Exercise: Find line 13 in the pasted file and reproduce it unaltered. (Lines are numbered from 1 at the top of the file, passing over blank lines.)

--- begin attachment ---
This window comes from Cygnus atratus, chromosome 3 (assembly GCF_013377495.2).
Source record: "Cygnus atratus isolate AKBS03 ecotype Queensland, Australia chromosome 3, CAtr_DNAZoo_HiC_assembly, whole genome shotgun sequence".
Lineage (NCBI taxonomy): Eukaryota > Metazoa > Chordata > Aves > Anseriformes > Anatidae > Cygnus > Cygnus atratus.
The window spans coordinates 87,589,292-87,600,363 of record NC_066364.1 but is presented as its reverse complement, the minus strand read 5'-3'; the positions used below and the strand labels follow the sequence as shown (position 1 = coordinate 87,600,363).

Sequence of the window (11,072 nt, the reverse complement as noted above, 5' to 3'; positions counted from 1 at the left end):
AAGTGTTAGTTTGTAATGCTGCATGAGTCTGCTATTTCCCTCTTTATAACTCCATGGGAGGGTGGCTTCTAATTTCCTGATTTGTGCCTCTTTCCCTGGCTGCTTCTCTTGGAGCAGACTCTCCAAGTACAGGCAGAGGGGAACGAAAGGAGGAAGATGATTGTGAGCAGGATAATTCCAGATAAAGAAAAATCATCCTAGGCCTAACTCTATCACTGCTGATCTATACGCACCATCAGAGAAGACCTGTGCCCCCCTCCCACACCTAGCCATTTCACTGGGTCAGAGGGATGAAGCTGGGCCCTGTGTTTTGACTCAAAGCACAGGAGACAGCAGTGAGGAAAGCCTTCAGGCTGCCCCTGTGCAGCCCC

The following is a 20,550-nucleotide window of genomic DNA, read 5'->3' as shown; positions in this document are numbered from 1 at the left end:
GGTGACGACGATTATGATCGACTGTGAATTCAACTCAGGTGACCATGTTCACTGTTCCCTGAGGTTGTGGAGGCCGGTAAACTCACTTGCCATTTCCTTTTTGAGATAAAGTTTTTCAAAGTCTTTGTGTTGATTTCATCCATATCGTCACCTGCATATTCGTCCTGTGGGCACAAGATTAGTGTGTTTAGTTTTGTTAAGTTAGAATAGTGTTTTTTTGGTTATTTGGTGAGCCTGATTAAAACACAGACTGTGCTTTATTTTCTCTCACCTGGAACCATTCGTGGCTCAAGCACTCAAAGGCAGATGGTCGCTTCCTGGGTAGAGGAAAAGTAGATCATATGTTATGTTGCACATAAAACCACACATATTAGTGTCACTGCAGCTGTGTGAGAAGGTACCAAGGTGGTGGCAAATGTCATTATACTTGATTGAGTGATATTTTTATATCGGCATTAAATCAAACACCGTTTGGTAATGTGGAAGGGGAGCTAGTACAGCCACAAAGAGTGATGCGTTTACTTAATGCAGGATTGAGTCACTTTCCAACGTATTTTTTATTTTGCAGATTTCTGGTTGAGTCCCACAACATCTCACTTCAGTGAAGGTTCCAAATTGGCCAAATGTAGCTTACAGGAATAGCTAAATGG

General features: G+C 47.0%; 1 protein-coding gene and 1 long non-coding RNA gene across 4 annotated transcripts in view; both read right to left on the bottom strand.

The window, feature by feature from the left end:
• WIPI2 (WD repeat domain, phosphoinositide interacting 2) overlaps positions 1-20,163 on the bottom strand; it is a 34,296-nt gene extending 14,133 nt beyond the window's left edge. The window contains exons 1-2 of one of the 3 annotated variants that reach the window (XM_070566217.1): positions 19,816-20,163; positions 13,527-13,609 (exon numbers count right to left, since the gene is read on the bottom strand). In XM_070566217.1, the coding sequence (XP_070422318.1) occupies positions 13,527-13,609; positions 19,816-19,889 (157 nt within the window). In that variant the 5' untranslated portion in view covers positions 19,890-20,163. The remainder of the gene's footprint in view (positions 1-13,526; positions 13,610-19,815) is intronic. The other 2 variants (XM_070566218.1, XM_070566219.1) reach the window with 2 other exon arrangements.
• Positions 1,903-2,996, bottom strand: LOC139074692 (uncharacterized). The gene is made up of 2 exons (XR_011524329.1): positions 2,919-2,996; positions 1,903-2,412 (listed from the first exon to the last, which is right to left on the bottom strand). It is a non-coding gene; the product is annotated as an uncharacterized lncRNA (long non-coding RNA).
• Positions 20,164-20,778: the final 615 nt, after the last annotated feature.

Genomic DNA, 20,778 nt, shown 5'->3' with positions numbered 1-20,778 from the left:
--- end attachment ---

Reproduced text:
• Positions 20,164-20,778: the final 615 nt, after the last annotated feature.